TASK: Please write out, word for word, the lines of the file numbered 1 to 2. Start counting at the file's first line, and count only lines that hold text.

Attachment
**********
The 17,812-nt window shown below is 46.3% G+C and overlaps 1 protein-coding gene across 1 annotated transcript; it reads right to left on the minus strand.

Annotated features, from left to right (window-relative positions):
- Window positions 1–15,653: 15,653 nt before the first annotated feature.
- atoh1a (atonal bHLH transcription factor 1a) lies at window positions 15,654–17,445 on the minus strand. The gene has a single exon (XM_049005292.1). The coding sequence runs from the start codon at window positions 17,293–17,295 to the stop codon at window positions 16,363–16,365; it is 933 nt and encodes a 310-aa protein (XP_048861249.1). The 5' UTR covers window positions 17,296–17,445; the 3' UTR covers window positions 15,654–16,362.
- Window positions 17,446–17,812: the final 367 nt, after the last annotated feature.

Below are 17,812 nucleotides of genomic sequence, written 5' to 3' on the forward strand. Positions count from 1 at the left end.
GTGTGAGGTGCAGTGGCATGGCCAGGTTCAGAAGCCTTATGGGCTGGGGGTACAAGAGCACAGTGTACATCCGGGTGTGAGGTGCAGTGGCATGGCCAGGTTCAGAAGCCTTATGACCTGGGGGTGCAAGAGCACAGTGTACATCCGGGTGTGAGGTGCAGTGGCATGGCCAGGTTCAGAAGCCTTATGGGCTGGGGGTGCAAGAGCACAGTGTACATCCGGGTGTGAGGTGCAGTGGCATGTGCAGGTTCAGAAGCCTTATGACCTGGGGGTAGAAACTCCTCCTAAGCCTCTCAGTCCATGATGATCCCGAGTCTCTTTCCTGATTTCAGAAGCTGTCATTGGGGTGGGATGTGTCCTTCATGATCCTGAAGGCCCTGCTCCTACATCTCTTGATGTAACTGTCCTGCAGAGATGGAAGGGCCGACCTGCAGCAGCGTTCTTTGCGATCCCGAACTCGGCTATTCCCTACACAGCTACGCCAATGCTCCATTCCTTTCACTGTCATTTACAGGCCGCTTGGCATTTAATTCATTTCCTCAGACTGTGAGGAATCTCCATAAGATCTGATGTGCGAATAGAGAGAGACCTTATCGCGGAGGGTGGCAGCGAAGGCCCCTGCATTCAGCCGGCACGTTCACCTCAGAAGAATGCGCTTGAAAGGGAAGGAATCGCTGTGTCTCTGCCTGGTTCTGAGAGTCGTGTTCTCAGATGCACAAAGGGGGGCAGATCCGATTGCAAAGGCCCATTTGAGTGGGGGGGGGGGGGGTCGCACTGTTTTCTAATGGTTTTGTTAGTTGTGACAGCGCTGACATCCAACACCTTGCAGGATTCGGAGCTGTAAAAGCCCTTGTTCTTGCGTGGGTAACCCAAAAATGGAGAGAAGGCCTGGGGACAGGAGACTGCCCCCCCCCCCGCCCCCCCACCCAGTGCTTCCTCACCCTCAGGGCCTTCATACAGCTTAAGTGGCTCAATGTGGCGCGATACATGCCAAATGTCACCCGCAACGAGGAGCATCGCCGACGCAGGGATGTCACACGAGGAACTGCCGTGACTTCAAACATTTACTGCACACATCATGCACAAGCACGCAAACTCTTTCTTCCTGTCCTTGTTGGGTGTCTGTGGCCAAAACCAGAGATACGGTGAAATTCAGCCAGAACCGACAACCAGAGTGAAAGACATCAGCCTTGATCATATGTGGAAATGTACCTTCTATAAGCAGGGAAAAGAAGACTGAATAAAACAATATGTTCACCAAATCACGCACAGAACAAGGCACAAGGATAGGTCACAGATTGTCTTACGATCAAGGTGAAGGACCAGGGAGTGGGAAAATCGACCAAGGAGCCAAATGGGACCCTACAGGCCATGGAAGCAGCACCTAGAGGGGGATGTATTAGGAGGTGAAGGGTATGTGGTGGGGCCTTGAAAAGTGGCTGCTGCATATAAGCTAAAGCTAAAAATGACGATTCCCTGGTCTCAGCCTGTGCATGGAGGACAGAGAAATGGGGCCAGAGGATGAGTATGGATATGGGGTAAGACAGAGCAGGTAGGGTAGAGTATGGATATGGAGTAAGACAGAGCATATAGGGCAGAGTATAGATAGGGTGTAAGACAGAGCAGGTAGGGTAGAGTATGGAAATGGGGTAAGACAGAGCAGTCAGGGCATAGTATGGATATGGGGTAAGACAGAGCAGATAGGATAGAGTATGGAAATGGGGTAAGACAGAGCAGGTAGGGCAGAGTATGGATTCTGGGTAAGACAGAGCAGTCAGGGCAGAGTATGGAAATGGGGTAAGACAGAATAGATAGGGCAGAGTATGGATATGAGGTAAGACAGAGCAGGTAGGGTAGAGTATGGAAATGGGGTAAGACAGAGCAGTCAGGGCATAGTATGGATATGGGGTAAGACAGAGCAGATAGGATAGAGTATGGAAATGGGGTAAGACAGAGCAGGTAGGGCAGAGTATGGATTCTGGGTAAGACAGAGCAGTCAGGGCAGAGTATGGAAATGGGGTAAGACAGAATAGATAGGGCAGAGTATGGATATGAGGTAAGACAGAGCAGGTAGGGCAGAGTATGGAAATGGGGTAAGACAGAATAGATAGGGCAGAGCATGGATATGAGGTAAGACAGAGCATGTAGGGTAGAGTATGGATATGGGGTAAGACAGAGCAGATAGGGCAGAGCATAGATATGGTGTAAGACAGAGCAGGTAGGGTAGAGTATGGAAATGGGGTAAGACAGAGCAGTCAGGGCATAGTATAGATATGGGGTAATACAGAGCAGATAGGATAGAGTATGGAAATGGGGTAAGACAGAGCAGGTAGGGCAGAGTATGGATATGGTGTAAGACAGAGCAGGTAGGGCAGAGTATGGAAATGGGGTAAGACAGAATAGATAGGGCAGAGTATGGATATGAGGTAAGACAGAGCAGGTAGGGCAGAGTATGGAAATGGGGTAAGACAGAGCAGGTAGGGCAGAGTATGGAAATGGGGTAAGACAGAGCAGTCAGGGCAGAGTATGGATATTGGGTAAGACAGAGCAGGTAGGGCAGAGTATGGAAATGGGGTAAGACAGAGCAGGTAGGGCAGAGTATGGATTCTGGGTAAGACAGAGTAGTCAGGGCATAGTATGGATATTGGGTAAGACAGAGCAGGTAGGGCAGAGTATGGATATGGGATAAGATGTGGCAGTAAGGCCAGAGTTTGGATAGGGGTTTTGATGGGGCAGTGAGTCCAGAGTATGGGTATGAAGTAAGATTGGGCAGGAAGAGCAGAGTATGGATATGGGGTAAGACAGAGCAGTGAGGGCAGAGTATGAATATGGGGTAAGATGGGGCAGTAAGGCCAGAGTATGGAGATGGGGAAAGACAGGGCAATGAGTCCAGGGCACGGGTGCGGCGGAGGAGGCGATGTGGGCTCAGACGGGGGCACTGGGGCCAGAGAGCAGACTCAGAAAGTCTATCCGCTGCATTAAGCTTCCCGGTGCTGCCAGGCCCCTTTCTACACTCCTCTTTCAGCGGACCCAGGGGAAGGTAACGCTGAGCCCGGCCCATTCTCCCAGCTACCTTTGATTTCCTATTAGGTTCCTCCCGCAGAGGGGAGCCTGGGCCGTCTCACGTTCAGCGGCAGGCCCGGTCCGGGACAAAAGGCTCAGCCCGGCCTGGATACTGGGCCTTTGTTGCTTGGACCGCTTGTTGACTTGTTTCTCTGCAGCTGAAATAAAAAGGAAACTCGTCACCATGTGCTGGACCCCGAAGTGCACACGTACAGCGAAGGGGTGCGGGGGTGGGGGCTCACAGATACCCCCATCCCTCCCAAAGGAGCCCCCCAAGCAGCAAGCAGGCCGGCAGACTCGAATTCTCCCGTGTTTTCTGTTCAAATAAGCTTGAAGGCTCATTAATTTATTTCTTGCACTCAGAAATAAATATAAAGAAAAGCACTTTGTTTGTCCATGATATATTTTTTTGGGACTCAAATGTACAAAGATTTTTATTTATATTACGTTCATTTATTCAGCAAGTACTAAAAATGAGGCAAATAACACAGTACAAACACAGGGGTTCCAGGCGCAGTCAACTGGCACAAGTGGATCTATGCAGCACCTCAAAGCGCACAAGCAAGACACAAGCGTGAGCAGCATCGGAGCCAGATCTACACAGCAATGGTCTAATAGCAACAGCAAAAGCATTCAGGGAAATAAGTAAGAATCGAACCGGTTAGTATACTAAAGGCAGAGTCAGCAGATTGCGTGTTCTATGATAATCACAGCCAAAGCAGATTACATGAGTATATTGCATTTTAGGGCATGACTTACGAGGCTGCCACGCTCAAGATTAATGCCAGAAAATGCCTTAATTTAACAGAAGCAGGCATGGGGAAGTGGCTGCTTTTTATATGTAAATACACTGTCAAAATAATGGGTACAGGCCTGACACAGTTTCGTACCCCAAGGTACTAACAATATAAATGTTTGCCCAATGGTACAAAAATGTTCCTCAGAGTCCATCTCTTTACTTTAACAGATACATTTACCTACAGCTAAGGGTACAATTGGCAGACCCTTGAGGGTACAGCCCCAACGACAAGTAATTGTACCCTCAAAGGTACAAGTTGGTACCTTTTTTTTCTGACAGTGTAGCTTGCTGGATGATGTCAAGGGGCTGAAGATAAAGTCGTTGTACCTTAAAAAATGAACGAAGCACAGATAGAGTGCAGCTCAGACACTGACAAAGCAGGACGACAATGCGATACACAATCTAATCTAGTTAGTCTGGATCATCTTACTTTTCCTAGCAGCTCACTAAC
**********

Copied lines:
The 17,812-nt window shown below is 46.3% G+C and overlaps 1 protein-coding gene across 1 annotated transcript; it reads right to left on the minus strand.

Annotated features, from left to right (window-relative positions):